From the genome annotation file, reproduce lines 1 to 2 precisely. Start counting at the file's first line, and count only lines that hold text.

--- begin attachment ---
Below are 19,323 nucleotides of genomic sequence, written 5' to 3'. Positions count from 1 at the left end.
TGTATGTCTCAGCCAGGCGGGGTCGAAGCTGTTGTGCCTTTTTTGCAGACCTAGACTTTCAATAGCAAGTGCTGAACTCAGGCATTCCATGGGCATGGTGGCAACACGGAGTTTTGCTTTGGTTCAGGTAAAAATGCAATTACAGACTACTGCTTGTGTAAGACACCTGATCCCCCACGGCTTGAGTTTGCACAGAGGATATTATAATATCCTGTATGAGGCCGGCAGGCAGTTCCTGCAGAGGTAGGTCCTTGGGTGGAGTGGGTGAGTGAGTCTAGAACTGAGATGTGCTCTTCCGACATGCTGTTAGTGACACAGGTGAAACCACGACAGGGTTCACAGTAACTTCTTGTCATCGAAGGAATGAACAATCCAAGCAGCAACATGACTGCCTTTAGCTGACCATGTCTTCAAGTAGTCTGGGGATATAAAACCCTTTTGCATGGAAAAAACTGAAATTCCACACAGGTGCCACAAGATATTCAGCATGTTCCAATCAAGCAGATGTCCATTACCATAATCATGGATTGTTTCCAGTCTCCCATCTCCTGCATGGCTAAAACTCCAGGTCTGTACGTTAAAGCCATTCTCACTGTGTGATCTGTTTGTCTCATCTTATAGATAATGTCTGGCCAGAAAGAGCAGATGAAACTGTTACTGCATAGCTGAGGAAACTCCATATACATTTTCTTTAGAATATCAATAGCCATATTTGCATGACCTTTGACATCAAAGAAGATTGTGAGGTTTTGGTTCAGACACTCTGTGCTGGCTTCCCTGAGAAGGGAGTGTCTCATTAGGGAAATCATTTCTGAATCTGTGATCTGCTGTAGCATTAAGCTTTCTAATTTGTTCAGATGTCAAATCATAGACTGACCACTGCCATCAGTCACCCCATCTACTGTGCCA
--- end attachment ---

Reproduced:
Below are 19,323 nucleotides of genomic sequence, written 5' to 3'. Positions count from 1 at the left end.
TGTATGTCTCAGCCAGGCGGGGTCGAAGCTGTTGTGCCTTTTTTGCAGACCTAGACTTTCAATAGCAAGTGCTGAACTCAGGCATTCCATGGGCATGGTGGCAACACGGAGTTTTGCTTTGGTTCAGGTAAAAATGCAATTACAGACTACTGCTTGTGTAAGACACCTGATCCCCCACGGCTTGAGTTTGCACAGAGGATATTATAATATCCTGTATGAGGCCGGCAGGCAGTTCCTGCAGAGGTAGGTCCTTGGGTGGAGTGGGTGAGTGAGTCTAGAACTGAGATGTGCTCTTCCGACATGCTGTTAGTGACACAGGTGAAACCACGACAGGGTTCACAGTAACTTCTTGTCATCGAAGGAATGAACAATCCAAGCAGCAACATGACTGCCTTTAGCTGACCATGTCTTCAAGTAGTCTGGGGATATAAAACCCTTTTGCATGGAAAAAACTGAAATTCCACACAGGTGCCACAAGATATTCAGCATGTTCCAATCAAGCAGATGTCCATTACCATAATCATGGATTGTTTCCAGTCTCCCATCTCCTGCATGGCTAAAACTCCAGGTCTGTACGTTAAAGCCATTCTCACTGTGTGATCTGTTTGTCTCATCTTATAGATAATGTCTGGCCAGAAAGAGCAGATGAAACTGTTACTGCATAGCTGAGGAAACTCCATATACATTTTCTTTAGAATATCAATAGCCATATTTGCATGACCTTTGACATCAAAGAAGATTGTGAGGTTTTGGTTCAGACACTCTGTGCTGGCTTCCCTGAGAAGGGAGTGTCTCATTAGGGAAATCATTTCTGAATCTGTGATCTGCTGTAGCATTAAGCTTTCTAATTTGTTCAGATGTCAAATCATAGACTGACCACTGCCATCAGTCACCCCATCTACTGTGCCA